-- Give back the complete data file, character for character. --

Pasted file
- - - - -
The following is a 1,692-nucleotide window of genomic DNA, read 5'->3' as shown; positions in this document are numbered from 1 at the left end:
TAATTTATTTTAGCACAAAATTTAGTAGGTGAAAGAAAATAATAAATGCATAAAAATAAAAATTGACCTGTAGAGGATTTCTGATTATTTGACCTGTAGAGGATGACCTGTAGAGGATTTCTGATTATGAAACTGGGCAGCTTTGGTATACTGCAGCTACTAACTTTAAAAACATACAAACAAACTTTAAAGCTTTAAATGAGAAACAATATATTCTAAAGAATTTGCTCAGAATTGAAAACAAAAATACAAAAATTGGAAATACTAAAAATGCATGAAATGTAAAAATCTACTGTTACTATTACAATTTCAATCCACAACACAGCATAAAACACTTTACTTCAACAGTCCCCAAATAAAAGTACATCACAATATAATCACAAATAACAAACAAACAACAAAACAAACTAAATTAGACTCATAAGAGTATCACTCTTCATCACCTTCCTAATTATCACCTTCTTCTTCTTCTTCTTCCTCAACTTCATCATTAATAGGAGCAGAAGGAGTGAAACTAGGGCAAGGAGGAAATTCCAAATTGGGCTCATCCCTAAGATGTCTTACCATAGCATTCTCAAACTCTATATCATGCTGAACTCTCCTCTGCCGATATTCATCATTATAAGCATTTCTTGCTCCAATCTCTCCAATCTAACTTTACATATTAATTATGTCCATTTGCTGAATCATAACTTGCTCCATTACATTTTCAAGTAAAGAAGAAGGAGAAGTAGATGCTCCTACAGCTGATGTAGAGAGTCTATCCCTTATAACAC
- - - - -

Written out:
The following is a 1,692-nucleotide window of genomic DNA, read 5'->3' as shown; positions in this document are numbered from 1 at the left end:
TAATTTATTTTAGCACAAAATTTAGTAGGTGAAAGAAAATAATAAATGCATAAAAATAAAAATTGACCTGTAGAGGATTTCTGATTATTTGACCTGTAGAGGATGACCTGTAGAGGATTTCTGATTATGAAACTGGGCAGCTTTGGTATACTGCAGCTACTAACTTTAAAAACATACAAACAAACTTTAAAGCTTTAAATGAGAAACAATATATTCTAAAGAATTTGCTCAGAATTGAAAACAAAAATACAAAAATTGGAAATACTAAAAATGCATGAAATGTAAAAATCTACTGTTACTATTACAATTTCAATCCACAACACAGCATAAAACACTTTACTTCAACAGTCCCCAAATAAAAGTACATCACAATATAATCACAAATAACAAACAAACAACAAAACAAACTAAATTAGACTCATAAGAGTATCACTCTTCATCACCTTCCTAATTATCACCTTCTTCTTCTTCTTCTTCCTCAACTTCATCATTAATAGGAGCAGAAGGAGTGAAACTAGGGCAAGGAGGAAATTCCAAATTGGGCTCATCCCTAAGATGTCTTACCATAGCATTCTCAAACTCTATATCATGCTGAACTCTCCTCTGCCGATATTCATCATTATAAGCATTTCTTGCTCCAATCTCTCCAATCTAACTTTACATATTAATTATGTCCATTTGCTGAATCATAACTTGCTCCATTACATTTTCAAGTAAAGAAGAAGGAGAAGTAGATGCTCCTACAGCTGATGTAGAGAGTCTATCCCTTATAACAC